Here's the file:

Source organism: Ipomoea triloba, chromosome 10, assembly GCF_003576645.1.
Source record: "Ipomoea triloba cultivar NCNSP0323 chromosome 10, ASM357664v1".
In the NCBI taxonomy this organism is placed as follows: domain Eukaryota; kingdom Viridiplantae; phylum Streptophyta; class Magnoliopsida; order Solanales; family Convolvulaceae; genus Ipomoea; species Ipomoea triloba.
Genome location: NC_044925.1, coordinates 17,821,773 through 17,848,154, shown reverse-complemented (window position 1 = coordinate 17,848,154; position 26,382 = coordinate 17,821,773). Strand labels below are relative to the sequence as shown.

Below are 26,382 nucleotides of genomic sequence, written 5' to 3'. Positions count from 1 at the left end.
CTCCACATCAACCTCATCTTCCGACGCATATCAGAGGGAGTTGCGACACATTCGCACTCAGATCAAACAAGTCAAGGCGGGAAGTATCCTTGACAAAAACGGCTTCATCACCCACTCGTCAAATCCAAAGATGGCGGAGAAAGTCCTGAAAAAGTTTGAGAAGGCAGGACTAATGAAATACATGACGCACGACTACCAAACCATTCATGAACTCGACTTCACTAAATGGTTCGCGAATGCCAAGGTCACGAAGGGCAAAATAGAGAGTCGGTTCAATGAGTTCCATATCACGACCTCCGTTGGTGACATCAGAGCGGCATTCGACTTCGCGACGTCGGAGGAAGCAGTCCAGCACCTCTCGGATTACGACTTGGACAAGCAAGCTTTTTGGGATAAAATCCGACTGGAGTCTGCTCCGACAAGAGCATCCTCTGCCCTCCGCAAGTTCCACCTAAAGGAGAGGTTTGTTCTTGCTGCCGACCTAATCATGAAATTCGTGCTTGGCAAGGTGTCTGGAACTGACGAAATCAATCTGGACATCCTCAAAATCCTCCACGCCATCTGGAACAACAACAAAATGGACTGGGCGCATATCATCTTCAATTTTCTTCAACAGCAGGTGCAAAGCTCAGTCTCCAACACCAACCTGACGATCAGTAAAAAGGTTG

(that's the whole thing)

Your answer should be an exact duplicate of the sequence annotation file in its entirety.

Source organism: Ipomoea triloba, chromosome 10, assembly GCF_003576645.1.
Source record: "Ipomoea triloba cultivar NCNSP0323 chromosome 10, ASM357664v1".
In the NCBI taxonomy this organism is placed as follows: domain Eukaryota; kingdom Viridiplantae; phylum Streptophyta; class Magnoliopsida; order Solanales; family Convolvulaceae; genus Ipomoea; species Ipomoea triloba.
Genome location: NC_044925.1, coordinates 17,821,773 through 17,848,154, shown reverse-complemented (window position 1 = coordinate 17,848,154; position 26,382 = coordinate 17,821,773). Strand labels below are relative to the sequence as shown.

Below are 26,382 nucleotides of genomic sequence, written 5' to 3'. Positions count from 1 at the left end.
CTCCACATCAACCTCATCTTCCGACGCATATCAGAGGGAGTTGCGACACATTCGCACTCAGATCAAACAAGTCAAGGCGGGAAGTATCCTTGACAAAAACGGCTTCATCACCCACTCGTCAAATCCAAAGATGGCGGAGAAAGTCCTGAAAAAGTTTGAGAAGGCAGGACTAATGAAATACATGACGCACGACTACCAAACCATTCATGAACTCGACTTCACTAAATGGTTCGCGAATGCCAAGGTCACGAAGGGCAAAATAGAGAGTCGGTTCAATGAGTTCCATATCACGACCTCCGTTGGTGACATCAGAGCGGCATTCGACTTCGCGACGTCGGAGGAAGCAGTCCAGCACCTCTCGGATTACGACTTGGACAAGCAAGCTTTTTGGGATAAAATCCGACTGGAGTCTGCTCCGACAAGAGCATCCTCTGCCCTCCGCAAGTTCCACCTAAAGGAGAGGTTTGTTCTTGCTGCCGACCTAATCATGAAATTCGTGCTTGGCAAGGTGTCTGGAACTGACGAAATCAATCTGGACATCCTCAAAATCCTCCACGCCATCTGGAACAACAACAAAATGGACTGGGCGCATATCATCTTCAATTTTCTTCAACAGCAGGTGCAAAGCTCAGTCTCCAACACCAACCTGACGATCAGTAAAAAGGTTG